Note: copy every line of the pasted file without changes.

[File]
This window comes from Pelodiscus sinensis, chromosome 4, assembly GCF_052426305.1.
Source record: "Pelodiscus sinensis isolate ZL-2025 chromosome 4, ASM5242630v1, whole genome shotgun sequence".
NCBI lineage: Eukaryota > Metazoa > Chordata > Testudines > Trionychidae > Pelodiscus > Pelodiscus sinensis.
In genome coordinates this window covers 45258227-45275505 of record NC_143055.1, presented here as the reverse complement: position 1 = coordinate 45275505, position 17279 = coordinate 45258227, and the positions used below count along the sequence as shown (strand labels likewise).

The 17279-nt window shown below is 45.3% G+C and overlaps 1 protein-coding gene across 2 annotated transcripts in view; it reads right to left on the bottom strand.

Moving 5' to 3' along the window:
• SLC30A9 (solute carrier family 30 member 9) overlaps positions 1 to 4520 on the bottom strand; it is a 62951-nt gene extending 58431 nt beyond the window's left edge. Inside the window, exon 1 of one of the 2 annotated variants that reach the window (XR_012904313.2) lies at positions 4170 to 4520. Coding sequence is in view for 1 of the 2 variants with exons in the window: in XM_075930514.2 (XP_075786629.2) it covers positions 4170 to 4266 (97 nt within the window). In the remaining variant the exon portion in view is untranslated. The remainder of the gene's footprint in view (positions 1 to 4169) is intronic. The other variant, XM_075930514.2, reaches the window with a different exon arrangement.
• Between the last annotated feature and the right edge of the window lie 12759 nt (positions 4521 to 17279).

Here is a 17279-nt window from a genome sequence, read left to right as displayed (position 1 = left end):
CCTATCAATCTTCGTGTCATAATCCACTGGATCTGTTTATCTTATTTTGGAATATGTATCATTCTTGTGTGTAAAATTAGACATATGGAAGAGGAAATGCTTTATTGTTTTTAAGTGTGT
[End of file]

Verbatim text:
This window comes from Pelodiscus sinensis, chromosome 4, assembly GCF_052426305.1.
Source record: "Pelodiscus sinensis isolate ZL-2025 chromosome 4, ASM5242630v1, whole genome shotgun sequence".
NCBI lineage: Eukaryota > Metazoa > Chordata > Testudines > Trionychidae > Pelodiscus > Pelodiscus sinensis.
In genome coordinates this window covers 45258227-45275505 of record NC_143055.1, presented here as the reverse complement: position 1 = coordinate 45275505, position 17279 = coordinate 45258227, and the positions used below count along the sequence as shown (strand labels likewise).

The 17279-nt window shown below is 45.3% G+C and overlaps 1 protein-coding gene across 2 annotated transcripts in view; it reads right to left on the bottom strand.

Moving 5' to 3' along the window:
• SLC30A9 (solute carrier family 30 member 9) overlaps positions 1 to 4520 on the bottom strand; it is a 62951-nt gene extending 58431 nt beyond the window's left edge. Inside the window, exon 1 of one of the 2 annotated variants that reach the window (XR_012904313.2) lies at positions 4170 to 4520. Coding sequence is in view for 1 of the 2 variants with exons in the window: in XM_075930514.2 (XP_075786629.2) it covers positions 4170 to 4266 (97 nt within the window). In the remaining variant the exon portion in view is untranslated. The remainder of the gene's footprint in view (positions 1 to 4169) is intronic. The other variant, XM_075930514.2, reaches the window with a different exon arrangement.
• Between the last annotated feature and the right edge of the window lie 12759 nt (positions 4521 to 17279).

Here is a 17279-nt window from a genome sequence, read left to right as displayed (position 1 = left end):
CCTATCAATCTTCGTGTCATAATCCACTGGATCTGTTTATCTTATTTTGGAATATGTATCATTCTTGTGTGTAAAATTAGACATATGGAAGAGGAAATGCTTTATTGTTTTTAAGTGTGT